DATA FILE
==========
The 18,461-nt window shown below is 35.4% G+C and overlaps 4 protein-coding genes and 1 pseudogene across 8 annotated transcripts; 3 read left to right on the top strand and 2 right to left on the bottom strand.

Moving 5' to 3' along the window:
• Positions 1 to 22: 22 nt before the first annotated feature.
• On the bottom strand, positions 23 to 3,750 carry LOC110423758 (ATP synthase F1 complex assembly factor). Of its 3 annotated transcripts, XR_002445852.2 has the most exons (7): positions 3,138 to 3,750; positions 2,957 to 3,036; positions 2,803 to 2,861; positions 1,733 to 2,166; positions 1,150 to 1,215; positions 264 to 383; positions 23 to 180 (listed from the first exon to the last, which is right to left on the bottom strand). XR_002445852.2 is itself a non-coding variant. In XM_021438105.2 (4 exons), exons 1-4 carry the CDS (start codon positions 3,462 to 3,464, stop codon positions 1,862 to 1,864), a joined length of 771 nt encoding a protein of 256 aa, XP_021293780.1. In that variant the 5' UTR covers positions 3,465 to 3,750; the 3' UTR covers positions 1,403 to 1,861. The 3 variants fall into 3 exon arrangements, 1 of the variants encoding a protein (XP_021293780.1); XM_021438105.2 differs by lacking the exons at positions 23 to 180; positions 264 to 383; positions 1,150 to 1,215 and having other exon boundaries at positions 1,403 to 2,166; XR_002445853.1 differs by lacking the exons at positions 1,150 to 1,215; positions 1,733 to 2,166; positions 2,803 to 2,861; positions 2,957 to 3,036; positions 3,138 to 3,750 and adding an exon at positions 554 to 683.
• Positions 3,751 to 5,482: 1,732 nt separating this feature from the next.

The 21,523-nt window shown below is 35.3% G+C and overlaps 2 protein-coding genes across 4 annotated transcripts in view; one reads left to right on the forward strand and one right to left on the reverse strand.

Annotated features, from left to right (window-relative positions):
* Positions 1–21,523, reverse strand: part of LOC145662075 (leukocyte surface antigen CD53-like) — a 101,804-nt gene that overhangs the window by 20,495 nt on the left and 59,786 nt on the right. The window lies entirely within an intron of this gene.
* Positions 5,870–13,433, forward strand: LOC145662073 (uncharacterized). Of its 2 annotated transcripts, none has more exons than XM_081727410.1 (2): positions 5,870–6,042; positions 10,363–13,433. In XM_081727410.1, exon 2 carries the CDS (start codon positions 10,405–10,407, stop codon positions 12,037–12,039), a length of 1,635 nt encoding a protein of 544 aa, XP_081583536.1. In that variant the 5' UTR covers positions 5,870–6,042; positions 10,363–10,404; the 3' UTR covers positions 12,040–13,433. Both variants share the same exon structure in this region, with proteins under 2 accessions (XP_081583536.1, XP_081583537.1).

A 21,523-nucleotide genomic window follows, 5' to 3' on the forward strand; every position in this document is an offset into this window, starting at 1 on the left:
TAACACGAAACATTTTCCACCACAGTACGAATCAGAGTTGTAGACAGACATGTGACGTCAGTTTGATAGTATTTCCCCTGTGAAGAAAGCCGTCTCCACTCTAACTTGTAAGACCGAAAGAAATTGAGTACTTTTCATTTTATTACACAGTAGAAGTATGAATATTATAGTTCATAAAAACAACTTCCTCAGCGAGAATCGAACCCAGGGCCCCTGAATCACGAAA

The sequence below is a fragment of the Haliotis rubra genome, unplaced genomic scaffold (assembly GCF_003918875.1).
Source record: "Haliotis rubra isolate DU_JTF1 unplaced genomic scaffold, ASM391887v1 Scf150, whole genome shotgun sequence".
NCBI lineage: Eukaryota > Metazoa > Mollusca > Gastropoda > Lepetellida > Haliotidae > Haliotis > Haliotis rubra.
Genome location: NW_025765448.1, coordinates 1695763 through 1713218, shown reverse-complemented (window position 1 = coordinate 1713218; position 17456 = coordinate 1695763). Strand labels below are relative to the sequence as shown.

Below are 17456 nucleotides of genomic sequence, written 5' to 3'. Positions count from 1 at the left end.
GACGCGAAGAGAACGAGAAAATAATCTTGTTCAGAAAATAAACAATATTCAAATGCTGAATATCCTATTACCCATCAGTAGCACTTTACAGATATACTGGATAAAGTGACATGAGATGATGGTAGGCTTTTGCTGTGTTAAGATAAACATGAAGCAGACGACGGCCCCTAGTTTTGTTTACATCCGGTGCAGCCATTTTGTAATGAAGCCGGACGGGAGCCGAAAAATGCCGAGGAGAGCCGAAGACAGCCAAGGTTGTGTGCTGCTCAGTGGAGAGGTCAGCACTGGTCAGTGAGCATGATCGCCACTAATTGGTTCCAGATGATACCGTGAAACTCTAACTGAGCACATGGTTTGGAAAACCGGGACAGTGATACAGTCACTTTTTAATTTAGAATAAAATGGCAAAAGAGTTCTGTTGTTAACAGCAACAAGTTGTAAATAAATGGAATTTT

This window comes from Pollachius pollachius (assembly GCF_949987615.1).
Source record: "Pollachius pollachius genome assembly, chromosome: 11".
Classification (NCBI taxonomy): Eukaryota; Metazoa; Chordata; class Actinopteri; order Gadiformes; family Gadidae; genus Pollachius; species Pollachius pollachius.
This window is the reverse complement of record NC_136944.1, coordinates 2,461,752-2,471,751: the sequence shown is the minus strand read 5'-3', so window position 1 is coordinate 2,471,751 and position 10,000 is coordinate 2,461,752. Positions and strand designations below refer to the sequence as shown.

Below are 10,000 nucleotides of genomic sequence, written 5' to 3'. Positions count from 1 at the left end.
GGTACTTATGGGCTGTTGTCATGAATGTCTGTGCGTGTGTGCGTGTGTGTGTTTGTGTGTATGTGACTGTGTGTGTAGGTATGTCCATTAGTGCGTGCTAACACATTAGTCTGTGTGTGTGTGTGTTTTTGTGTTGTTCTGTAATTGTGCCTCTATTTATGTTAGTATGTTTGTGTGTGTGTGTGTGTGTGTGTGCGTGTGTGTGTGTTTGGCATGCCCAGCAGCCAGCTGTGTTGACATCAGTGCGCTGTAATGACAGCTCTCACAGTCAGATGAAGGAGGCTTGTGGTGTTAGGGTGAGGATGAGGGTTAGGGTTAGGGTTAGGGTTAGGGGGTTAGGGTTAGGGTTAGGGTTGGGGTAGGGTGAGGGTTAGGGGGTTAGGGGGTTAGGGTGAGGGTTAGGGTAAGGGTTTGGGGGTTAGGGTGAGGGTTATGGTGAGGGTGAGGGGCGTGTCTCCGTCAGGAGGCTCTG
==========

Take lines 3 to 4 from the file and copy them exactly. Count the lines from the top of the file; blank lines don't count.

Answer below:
• Positions 1 to 22: 22 nt before the first annotated feature.
• On the bottom strand, positions 23 to 3,750 carry LOC110423758 (ATP synthase F1 complex assembly factor). Of its 3 annotated transcripts, XR_002445852.2 has the most exons (7): positions 3,138 to 3,750; positions 2,957 to 3,036; positions 2,803 to 2,861; positions 1,733 to 2,166; positions 1,150 to 1,215; positions 264 to 383; positions 23 to 180 (listed from the first exon to the last, which is right to left on the bottom strand). XR_002445852.2 is itself a non-coding variant. In XM_021438105.2 (4 exons), exons 1-4 carry the CDS (start codon positions 3,462 to 3,464, stop codon positions 1,862 to 1,864), a joined length of 771 nt encoding a protein of 256 aa, XP_021293780.1. In that variant the 5' UTR covers positions 3,465 to 3,750; the 3' UTR covers positions 1,403 to 1,861. The 3 variants fall into 3 exon arrangements, 1 of the variants encoding a protein (XP_021293780.1); XM_021438105.2 differs by lacking the exons at positions 23 to 180; positions 264 to 383; positions 1,150 to 1,215 and having other exon boundaries at positions 1,403 to 2,166; XR_002445853.1 differs by lacking the exons at positions 1,150 to 1,215; positions 1,733 to 2,166; positions 2,803 to 2,861; positions 2,957 to 3,036; positions 3,138 to 3,750 and adding an exon at positions 554 to 683.